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Study: Secondhand smoke raises risk of neurobehavioral disorders in kids

A person is shown smoking a cigarette in this undated file image.

July 11, 2011 12:00:00 AM PDT
Children exposed to secondhand smoke in the home have a 50 percent increased risk of developing two or more neurobehavioral disorders compared to children who were not exposed at home, according to a new study from the American Academy of Pediatrics.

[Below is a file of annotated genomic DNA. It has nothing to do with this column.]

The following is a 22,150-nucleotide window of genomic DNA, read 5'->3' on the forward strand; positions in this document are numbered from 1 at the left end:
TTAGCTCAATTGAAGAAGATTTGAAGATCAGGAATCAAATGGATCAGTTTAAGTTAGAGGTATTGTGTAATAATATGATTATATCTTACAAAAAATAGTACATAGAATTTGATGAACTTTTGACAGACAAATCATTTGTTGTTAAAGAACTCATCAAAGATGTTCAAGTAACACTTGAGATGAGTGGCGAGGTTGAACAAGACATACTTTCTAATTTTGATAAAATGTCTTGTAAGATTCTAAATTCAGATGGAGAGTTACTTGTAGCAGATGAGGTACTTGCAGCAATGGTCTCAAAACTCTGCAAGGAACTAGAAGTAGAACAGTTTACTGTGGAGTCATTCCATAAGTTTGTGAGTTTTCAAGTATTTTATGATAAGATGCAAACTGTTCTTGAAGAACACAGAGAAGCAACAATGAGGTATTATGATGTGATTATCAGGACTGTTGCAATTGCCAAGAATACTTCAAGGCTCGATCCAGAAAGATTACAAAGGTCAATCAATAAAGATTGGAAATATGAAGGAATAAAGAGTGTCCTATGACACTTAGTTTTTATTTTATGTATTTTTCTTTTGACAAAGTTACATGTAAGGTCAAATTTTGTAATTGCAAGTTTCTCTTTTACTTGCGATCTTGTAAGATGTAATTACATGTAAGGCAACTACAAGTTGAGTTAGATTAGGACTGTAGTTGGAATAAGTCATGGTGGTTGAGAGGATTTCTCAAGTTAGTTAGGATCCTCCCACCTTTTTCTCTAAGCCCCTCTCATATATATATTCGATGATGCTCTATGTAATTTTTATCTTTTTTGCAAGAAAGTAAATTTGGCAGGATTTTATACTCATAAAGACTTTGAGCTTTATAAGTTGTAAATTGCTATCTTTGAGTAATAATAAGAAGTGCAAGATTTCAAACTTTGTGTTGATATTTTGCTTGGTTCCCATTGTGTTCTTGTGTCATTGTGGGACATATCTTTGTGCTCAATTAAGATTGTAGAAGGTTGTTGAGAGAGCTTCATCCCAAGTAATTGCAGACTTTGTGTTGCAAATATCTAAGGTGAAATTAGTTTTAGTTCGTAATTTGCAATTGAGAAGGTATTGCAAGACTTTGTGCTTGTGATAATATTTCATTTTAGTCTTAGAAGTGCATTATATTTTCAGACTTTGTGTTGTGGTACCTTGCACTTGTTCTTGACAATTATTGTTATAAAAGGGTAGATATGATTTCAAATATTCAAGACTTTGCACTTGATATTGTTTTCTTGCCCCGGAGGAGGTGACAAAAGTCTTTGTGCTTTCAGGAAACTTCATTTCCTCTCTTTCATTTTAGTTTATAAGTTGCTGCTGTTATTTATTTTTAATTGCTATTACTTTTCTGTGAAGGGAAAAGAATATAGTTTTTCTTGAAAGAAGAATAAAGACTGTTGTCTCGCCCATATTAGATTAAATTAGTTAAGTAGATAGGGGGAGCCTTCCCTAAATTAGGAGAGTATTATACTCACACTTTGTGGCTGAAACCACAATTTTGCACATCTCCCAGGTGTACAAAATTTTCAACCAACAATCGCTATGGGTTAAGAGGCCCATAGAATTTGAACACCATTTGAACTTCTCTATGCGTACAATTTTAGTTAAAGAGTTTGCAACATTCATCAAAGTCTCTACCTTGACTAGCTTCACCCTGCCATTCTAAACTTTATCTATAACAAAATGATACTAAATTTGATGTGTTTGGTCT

The disorders include learning disabilities, attention deficit hyperactivity disorder (ADHD) and other behavioral problems.

Another study shows that children who describe the smell of cigarette smoke as "unpleasant" or "gross" are 78 percent less likely to start smoking. That's compared to other children who have a more passive reaction to the smell.